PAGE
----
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Peter Smirles, 85, has been dating his 91-year-old sweetheart Jean Robson for 26 years, but found their upcoming wedding was being continuously postponed due to the ongoing coronavirus pandemic.
With Peter's health starting to decline over Christmas, the pair decided to exchange vows at The Cedars care home in Purton, Wiltshire after a licence was granted by the county's superintendent registrar.
Amy Thorne, manager of The Cedars, contacted Wiltshire's superintendent registrar Sarah Bradley who secured a special license for the wedding to take place within the home.
The care home then worked with Jean and her daughters Alison Buckland and Susan Wyths to ensure a ceremony to remember and COVID-safe wedding took place.
On Tuesday, February 23, the blushing bride walked up the aisle and said 'I do'. The marriage was witnessed by Alison and Susan.
Peter's daughter and granddaughter also joined on Skype from their home in Norway.
Speaking about his new wife, Peter said adoringly: "What can I say but I love her?"
Jean added: "It was lovely that so many people put in so much effort to make sure this could happen.
"We have been planning this for so long but it seemed it might never happen.
"Peter actually first proposed to me about 25 years ago but I said 'why rush' and then it never seemed to happen.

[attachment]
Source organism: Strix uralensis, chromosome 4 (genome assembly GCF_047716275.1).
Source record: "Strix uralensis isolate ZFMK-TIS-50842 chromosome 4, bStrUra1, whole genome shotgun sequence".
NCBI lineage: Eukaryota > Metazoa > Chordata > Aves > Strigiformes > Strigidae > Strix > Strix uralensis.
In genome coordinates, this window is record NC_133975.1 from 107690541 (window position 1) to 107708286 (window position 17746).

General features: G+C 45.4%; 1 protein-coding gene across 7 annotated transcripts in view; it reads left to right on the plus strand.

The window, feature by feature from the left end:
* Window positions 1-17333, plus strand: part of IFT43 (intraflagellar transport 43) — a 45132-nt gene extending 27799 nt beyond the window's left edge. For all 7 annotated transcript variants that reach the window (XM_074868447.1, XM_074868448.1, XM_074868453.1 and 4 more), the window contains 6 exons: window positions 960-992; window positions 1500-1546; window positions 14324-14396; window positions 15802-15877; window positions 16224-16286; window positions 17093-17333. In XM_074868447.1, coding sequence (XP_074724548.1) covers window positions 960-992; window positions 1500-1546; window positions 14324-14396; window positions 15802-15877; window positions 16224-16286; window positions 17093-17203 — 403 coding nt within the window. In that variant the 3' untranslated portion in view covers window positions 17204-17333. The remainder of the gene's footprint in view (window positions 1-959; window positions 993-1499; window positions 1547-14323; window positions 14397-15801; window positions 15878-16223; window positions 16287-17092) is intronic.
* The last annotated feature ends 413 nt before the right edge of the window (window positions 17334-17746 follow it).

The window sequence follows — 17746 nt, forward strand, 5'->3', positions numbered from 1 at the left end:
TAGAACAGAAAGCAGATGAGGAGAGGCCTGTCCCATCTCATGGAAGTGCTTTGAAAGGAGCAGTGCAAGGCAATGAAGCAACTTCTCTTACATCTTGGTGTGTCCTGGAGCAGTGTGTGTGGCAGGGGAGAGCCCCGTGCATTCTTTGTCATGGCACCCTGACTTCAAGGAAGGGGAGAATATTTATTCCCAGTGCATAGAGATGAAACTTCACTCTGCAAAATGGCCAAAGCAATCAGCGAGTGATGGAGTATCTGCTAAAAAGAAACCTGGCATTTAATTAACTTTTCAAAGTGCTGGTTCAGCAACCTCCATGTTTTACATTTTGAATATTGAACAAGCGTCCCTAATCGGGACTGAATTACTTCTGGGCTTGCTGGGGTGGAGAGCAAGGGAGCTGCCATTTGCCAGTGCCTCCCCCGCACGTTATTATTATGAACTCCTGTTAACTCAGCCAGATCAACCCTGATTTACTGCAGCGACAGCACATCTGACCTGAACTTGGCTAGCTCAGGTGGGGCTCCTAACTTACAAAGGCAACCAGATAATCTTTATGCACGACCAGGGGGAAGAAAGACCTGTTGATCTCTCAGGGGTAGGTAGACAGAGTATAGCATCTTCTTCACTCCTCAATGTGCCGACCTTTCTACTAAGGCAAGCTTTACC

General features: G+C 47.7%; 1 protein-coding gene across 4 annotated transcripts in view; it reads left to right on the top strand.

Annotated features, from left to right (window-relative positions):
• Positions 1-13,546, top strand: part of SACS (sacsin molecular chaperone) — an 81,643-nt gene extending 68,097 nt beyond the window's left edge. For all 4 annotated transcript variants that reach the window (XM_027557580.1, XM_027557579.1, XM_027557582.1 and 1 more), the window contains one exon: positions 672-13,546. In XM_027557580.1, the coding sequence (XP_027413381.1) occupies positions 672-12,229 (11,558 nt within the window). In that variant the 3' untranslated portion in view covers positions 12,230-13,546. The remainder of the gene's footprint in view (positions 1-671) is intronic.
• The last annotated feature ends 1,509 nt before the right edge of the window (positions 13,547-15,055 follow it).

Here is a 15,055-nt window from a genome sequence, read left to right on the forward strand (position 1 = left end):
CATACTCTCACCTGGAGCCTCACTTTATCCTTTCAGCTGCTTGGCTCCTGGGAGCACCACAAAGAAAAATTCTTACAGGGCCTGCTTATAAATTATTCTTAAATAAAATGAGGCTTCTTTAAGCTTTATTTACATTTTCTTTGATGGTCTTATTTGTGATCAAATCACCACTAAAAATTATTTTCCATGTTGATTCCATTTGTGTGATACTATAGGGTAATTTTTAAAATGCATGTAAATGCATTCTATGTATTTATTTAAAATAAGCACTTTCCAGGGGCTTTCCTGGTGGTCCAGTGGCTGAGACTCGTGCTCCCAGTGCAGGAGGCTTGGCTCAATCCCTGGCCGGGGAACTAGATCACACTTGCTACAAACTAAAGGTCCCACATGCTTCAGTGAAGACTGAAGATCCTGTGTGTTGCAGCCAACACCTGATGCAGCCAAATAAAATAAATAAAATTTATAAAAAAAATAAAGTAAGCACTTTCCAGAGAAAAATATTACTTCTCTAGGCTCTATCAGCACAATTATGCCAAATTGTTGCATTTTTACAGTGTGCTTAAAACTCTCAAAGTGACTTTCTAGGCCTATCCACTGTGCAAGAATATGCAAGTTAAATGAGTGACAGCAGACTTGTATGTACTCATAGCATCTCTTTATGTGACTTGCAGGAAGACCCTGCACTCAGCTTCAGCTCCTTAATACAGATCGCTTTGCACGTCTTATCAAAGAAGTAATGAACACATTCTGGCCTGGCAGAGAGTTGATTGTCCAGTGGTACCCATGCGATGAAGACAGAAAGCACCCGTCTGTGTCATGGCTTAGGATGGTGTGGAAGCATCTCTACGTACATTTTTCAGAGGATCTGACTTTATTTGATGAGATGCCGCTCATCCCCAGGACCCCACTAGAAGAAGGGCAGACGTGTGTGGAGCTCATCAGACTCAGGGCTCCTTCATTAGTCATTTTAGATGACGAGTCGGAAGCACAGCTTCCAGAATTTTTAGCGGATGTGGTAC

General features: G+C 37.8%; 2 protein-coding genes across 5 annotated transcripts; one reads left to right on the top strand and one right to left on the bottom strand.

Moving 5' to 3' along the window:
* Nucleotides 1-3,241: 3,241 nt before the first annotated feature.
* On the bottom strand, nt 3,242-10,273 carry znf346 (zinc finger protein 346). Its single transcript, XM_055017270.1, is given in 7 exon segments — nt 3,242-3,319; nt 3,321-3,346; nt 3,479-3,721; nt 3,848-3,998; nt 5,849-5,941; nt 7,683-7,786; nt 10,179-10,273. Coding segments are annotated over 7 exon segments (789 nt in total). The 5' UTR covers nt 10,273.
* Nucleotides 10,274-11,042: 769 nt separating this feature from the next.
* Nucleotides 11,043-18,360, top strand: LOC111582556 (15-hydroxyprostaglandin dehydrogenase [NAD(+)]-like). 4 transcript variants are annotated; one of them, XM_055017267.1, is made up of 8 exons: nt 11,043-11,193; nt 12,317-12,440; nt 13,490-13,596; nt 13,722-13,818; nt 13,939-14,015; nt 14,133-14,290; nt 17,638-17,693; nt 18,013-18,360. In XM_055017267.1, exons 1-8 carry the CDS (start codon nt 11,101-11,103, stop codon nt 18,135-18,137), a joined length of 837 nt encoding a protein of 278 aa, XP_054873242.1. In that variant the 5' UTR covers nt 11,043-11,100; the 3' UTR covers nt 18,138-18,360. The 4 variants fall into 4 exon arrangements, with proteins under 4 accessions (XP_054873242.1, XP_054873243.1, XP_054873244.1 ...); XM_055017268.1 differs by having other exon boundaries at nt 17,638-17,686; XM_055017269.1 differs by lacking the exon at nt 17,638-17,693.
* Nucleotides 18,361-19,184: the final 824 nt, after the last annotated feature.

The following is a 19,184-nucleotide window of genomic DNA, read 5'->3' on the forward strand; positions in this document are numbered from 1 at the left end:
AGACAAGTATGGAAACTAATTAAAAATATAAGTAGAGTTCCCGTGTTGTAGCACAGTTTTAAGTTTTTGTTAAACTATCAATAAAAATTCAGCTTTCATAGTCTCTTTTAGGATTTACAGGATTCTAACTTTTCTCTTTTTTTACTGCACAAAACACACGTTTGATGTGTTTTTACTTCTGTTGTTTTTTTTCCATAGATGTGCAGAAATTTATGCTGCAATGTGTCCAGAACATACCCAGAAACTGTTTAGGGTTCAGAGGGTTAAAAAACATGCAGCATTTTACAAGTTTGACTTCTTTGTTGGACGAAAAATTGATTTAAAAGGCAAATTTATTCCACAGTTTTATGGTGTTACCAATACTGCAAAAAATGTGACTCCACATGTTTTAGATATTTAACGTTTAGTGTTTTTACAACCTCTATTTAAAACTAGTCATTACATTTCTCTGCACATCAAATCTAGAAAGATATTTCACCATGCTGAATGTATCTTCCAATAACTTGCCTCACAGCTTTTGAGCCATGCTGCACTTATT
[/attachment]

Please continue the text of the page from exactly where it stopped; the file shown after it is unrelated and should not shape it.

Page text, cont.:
"Amy and her team have been so good to make this happen, and The Cedars looked lovely today."
Both Peter and Jean have lived in Purton for a long time and are well known through Jean's job as a teacher and Peter's as a dental surgeon.
Care home manager Amy Thorne says they were even able to get Peter's bubble together and have a stag do in the home the night before.
Amy said: "I only started as manager here at The Cedars in January and this was about the first thing I was asked to do and we have been delighted to make sure it goes ahead.
"We managed to get Peter's bubble together and have a beer or two for a stag do the night before as well.
"The organisation of the wedding has been challenging but we worked through the risk assessments and with our infection control experts to make sure that it was as safe as it could be."
All visitors to the home had to take a lateral flow test and wear full personal protective equipment (PPE) at all times.
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